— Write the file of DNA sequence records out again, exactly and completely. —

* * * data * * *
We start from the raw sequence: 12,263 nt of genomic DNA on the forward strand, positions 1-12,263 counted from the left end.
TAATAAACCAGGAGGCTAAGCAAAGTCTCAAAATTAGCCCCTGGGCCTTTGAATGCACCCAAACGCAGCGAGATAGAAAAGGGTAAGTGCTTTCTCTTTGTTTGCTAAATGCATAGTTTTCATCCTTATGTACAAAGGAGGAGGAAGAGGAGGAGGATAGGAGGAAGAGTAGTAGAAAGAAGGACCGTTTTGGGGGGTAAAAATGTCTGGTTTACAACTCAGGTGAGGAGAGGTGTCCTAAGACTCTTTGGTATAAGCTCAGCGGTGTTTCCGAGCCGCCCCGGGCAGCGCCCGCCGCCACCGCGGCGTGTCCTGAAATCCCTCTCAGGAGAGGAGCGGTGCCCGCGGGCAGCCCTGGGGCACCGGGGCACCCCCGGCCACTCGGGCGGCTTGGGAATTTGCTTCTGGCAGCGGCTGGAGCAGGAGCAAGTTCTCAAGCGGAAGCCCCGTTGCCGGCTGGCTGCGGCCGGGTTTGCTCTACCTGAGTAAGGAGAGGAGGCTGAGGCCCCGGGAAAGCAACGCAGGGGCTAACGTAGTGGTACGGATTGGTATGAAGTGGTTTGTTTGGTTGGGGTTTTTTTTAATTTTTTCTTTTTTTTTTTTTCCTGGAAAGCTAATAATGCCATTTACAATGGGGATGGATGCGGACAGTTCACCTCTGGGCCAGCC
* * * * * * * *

We start from the raw sequence: 12,263 nt of genomic DNA on the forward strand, positions 1-12,263 counted from the left end.
TAATAAACCAGGAGGCTAAGCAAAGTCTCAAAATTAGCCCCTGGGCCTTTGAATGCACCCAAACGCAGCGAGATAGAAAAGGGTAAGTGCTTTCTCTTTGTTTGCTAAATGCATAGTTTTCATCCTTATGTACAAAGGAGGAGGAAGAGGAGGAGGATAGGAGGAAGAGTAGTAGAAAGAAGGACCGTTTTGGGGGGTAAAAATGTCTGGTTTACAACTCAGGTGAGGAGAGGTGTCCTAAGACTCTTTGGTATAAGCTCAGCGGTGTTTCCGAGCCGCCCCGGGCAGCGCCCGCCGCCACCGCGGCGTGTCCTGAAATCCCTCTCAGGAGAGGAGCGGTGCCCGCGGGCAGCCCTGGGGCACCGGGGCACCCCCGGCCACTCGGGCGGCTTGGGAATTTGCTTCTGGCAGCGGCTGGAGCAGGAGCAAGTTCTCAAGCGGAAGCCCCGTTGCCGGCTGGCTGCGGCCGGGTTTGCTCTACCTGAGTAAGGAGAGGAGGCTGAGGCCCCGGGAAAGCAACGCAGGGGCTAACGTAGTGGTACGGATTGGTATGAAGTGGTTTGTTTGGTTGGGGTTTTTTTTAATTTTTTCTTTTTTTTTTTTTCCTGGAAAGCTAATAATGCCATTTACAATGGGGATGGATGCGGACAGTTCACCTCTGGGCCAGCC